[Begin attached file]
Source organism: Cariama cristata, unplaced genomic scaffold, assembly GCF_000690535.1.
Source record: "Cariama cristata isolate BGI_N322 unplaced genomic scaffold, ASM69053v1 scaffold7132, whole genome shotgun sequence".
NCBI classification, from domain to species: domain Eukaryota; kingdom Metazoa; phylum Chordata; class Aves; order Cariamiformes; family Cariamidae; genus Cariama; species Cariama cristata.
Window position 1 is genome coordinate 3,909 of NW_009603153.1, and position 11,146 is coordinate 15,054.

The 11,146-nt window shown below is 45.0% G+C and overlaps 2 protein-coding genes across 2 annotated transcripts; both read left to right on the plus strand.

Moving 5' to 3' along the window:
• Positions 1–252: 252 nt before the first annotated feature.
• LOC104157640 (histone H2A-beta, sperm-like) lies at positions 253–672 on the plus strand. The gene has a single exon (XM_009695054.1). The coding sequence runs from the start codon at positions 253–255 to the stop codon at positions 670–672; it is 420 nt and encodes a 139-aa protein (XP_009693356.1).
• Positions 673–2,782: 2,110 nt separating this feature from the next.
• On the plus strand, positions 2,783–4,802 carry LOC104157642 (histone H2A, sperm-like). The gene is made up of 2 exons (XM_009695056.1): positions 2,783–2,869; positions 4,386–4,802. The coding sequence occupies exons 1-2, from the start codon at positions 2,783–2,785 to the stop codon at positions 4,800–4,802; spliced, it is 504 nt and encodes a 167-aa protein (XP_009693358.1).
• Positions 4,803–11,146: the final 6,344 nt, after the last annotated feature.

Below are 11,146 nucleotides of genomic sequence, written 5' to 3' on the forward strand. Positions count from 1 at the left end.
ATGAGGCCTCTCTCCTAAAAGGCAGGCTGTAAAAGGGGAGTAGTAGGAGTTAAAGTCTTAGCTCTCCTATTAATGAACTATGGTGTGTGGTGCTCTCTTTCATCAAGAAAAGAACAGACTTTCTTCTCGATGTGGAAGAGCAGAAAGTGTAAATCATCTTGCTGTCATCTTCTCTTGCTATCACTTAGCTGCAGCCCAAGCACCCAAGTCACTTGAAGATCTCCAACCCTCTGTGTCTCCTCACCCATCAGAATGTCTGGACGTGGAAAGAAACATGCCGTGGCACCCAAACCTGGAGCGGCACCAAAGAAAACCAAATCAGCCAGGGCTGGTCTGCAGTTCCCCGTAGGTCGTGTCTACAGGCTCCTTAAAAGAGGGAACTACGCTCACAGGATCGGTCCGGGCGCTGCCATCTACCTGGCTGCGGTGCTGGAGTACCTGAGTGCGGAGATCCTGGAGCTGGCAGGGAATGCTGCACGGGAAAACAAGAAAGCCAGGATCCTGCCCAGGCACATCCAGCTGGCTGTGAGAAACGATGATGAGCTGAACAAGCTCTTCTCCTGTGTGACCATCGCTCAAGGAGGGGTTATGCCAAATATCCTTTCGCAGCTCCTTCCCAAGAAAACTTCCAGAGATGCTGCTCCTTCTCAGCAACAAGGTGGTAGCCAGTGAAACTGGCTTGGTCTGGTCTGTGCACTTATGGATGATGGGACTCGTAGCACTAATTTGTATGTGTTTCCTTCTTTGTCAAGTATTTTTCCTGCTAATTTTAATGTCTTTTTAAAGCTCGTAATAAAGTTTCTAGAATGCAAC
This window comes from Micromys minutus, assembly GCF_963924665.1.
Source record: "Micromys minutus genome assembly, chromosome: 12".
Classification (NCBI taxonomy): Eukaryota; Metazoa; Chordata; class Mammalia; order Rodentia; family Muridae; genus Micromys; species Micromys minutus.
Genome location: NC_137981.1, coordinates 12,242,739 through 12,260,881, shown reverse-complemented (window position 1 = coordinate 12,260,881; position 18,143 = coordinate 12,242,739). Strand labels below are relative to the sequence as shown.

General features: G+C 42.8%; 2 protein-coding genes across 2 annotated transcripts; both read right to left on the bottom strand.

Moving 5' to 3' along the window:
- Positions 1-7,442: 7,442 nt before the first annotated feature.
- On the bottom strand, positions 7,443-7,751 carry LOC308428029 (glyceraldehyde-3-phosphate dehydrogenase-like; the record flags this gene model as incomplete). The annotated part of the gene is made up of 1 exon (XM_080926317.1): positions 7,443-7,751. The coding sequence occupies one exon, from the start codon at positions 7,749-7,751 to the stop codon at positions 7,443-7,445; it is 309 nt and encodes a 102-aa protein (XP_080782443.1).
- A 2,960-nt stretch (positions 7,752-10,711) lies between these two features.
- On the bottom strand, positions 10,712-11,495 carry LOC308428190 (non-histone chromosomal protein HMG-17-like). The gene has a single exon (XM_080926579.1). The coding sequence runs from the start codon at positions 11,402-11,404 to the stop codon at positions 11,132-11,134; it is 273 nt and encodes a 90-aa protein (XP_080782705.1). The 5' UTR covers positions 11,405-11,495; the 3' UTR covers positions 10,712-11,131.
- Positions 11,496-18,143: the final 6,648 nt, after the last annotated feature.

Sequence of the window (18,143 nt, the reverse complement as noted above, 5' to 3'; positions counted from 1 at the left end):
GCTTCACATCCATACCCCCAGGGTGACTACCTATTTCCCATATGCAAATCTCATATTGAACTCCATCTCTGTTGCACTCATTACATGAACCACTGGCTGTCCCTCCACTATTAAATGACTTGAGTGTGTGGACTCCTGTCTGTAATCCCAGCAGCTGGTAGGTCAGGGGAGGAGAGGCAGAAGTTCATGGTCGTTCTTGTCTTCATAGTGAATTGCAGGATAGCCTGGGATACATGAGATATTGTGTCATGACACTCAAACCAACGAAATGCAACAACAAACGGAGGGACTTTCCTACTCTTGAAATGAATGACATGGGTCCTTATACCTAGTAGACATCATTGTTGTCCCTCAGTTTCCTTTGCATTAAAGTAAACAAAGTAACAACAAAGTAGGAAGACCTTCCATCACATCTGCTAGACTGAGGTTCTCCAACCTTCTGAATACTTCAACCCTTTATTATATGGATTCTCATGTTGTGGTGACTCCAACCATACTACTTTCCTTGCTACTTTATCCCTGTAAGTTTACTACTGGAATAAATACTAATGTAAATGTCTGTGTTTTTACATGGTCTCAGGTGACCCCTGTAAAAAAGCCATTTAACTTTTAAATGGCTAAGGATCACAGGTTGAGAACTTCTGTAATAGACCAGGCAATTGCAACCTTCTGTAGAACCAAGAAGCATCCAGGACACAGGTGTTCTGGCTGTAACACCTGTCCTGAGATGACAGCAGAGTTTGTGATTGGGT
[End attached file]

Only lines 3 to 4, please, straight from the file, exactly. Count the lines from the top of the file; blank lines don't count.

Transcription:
NCBI classification, from domain to species: domain Eukaryota; kingdom Metazoa; phylum Chordata; class Aves; order Cariamiformes; family Cariamidae; genus Cariama; species Cariama cristata.
Window position 1 is genome coordinate 3,909 of NW_009603153.1, and position 11,146 is coordinate 15,054.